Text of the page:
A Note from Gabriella: Welcome everyone! I am excited to share with you all the first post for a new series I am hosting on Beyond the Bite for the month of November called “Food That Heals.” In a nut shell, this series highlights individuals who are actively living out Hippocrate’s famous quote “let food be thy medicine, and medicine be thy food.”
Hello everyone, I’m Kat, the blogger behind HopeHealCook.com. I’m actively healing from Chronic Autoimmune Lyme Disease using holistic medicine, diet, and lifestyle. I’ve always loved cooking and have been interested in the connection between diet and health since I was a teenager. Two years ago, after trying all different diets and food philosophies, I finally found a way of eating that best suits my beloved body and continues to produce
healing results. My current diet is based on the ketogenic diet outlined in the P.K. Protocol
for Lyme, Dr. Sarah Ballantyne’s Autoimmune Protocol, and the results of my food intolerance testing. I’ve found that eating this way has greatly reduced my inflammation, improved my energy and sleep, and decreased feelings of agitation, depression, and anxiety. Overall my diet, which I’ve tailored specifically for my body and it’s unique healing, has radically improved my quality of life. The main focus of my diet is nutrient density. That means I prioritize foods that have the most nutritional bang for their buck. I believe that all whole foods contain healing properties, but some have greater medicinal benefit than others. One food that has been highly regarded in Asian cultures for it’s power to stimulate healing is burdock root.
Burdock root has been used in traditional medicines as a blood purifier, a diuretic and to soothe conditions affecting the skin and joints. In combination with other herbs, traditional Chinese healers use burdock root as a remedy for colds and throat infections. Because it assists with detoxification, it’s also used for disorders of the liver, gallbladder, and kidneys. Burdock root also contains phytonutrients called polyacetylenes which are known to be effective antibacterials and antifungals, making it a beneficial medicinal food for those of us battling infections. In Asia burdock root is eaten as a vegetable. It has a slightly sweet earthy flavor and is a good source of Vitamin B6, Magnesium, Phosphorus, Potassium and Manganese. Burdock root also contains inulin, a prebiotic that supports healthy intestinal bio-flora. This starchy root vegetable has twice the carbohydrates of carrots, and based on my experience it is not a low-FODMAP food. However its nutritional and medicinal benefits make burdock root worth incorporating into my low carb diet. Many health food stores now carry burdock root in the produce section, and I’ve found it at the farmer’s market too. When selecting burdock look for firm roots and avoid ones that seem shriveled or excessively limp.
Cooking With Burdock
The following recipe is one of my favorite ways to prepare burdock root. Tender cooked slices are dressed in a nutty coconut sauce that highlights the root’s natural sweetness. In Japanese cuisine burdock is often paired with creamy sauces made from toasted sesame seeds or miso. Using toasted Coconut Manna imparts a similar flavor and texture for a dish that’s reminiscent of traditional favorites and yet excitingly new. Serve Burdock Root with Toasted Coconut Sauce as a vegetable side or as a tasty snack. Because it’s good both hot and cold it also makes a great addition to packed lunches.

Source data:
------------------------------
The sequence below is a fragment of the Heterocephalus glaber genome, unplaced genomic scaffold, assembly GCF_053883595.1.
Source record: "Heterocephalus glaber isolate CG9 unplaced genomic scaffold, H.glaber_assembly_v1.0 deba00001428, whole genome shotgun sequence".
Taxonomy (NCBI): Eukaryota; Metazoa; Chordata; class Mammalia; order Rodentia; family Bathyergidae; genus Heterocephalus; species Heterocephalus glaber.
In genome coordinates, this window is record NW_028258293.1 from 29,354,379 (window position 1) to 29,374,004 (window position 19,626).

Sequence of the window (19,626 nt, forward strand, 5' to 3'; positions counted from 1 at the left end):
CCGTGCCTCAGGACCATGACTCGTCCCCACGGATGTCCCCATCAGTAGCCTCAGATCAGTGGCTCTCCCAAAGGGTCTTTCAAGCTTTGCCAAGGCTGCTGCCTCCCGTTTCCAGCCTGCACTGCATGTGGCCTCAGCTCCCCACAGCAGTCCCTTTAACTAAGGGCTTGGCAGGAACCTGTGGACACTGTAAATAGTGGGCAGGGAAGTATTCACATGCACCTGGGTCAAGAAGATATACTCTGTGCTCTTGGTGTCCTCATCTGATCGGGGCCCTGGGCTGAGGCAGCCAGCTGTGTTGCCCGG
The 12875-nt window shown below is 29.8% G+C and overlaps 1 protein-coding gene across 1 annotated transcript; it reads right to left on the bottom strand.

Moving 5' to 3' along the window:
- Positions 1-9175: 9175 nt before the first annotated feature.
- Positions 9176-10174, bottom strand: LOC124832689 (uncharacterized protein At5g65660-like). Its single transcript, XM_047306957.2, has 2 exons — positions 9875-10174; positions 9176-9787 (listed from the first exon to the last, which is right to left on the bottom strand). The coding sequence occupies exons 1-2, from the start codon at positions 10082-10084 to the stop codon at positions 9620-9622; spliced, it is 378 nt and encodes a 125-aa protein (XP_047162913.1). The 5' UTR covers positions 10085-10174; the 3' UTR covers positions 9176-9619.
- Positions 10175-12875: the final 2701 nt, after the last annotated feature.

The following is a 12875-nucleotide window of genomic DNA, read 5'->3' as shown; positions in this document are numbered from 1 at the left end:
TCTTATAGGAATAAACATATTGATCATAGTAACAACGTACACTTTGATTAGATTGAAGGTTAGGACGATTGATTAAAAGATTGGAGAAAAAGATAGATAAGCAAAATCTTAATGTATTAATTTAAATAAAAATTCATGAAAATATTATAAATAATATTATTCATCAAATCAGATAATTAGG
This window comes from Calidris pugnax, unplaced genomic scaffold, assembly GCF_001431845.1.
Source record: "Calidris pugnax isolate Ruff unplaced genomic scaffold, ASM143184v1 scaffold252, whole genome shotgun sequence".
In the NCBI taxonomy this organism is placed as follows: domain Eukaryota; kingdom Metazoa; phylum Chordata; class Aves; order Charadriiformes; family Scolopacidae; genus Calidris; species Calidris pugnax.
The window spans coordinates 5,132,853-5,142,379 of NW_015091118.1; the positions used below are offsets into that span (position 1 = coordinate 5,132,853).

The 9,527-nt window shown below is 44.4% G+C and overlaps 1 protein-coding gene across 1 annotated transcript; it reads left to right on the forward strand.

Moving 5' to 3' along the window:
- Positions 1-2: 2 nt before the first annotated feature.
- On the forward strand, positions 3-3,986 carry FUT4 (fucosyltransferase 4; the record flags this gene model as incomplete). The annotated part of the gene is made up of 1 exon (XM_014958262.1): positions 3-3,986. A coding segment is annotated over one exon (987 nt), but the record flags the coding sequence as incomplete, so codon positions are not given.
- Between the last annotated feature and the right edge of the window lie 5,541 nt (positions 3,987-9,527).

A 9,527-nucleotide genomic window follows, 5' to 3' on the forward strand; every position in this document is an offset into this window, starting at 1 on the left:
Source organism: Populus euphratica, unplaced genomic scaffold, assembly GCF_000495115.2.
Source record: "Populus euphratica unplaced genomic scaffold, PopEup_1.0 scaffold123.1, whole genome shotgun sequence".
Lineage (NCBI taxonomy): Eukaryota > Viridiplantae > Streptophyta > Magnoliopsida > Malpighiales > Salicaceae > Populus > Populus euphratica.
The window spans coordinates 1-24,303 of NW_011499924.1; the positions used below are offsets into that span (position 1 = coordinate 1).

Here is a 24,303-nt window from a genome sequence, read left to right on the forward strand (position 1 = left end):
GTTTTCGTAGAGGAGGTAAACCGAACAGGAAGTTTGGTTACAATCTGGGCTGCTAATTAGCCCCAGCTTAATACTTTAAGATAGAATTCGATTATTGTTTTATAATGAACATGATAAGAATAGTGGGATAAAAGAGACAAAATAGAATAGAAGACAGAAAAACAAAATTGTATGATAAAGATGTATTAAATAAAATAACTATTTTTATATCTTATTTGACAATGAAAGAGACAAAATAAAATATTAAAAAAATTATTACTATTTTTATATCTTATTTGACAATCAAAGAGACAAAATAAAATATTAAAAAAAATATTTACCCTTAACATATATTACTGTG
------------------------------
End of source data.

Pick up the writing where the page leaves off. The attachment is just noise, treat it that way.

Burdock Root With Toasted Coconut Sauce
- 1/2 lb of fresh burdock root
- 1 tbsp coconut oil
- 1 tbsp coconut manna
- 1 tbsp Coconut Aminos
- 1-2 pinches of sea salt
Scrub the burdock root with a vegetable brush under running water to remove any dirt or small root fibers. Alternatively you can use a vegetable peeler and peel the root, but after a good scrubbing I find it’s not necessary.
Cut the root into 3 inch pieces, and then slice each piece lengthwise into “sticks” of relatively equal size like you’d do if preparing carrot sticks. Burdock root oxidizes quickly when exposed to air so to prevent it from browning you can soak it water with a couple teaspoons of vinegar.
Bring a pot of water to a boil on the stove over hight heat.
Lower the heat to medium high and add the sliced burdock.
Simmer the burdock for 10 minutes then drain well.
Heat a pan over medium high heat and add the coconut oil and coconut manna. Use a spoon or whisk to mix the two together until blended while cooking for 2-3 minutes or until the coconut manna turn a golden color and develops a nutty aroma.
As soon as the coconut manna begins to color, turn off the heat.
Add the burdock root slices, Coconut Aminos, and a pinch of salt to the pan. Stir to coat the burdock with the sauce, adding another pinch of salt if you fancy.
Serve while warm and fragrant, give thanks for this healing food, and enjoy!
Coconut Manna is also known as coconut butter and is made from the whole flesh of the coconut.
Burdock Root. (2014). Nutrition facts. Retrieved from http://nutritiondata.self.com/facts/vegetables-and-vegetable-products/2823/2
Natural Herbs Guide. (2010). Burdock root uses, benefits, and side effects. Retrieved from http://naturalherbsguide.com/burdock.html
Psalm 37:4 “Take delight in the Lord, and he will give you the desires of your heart.”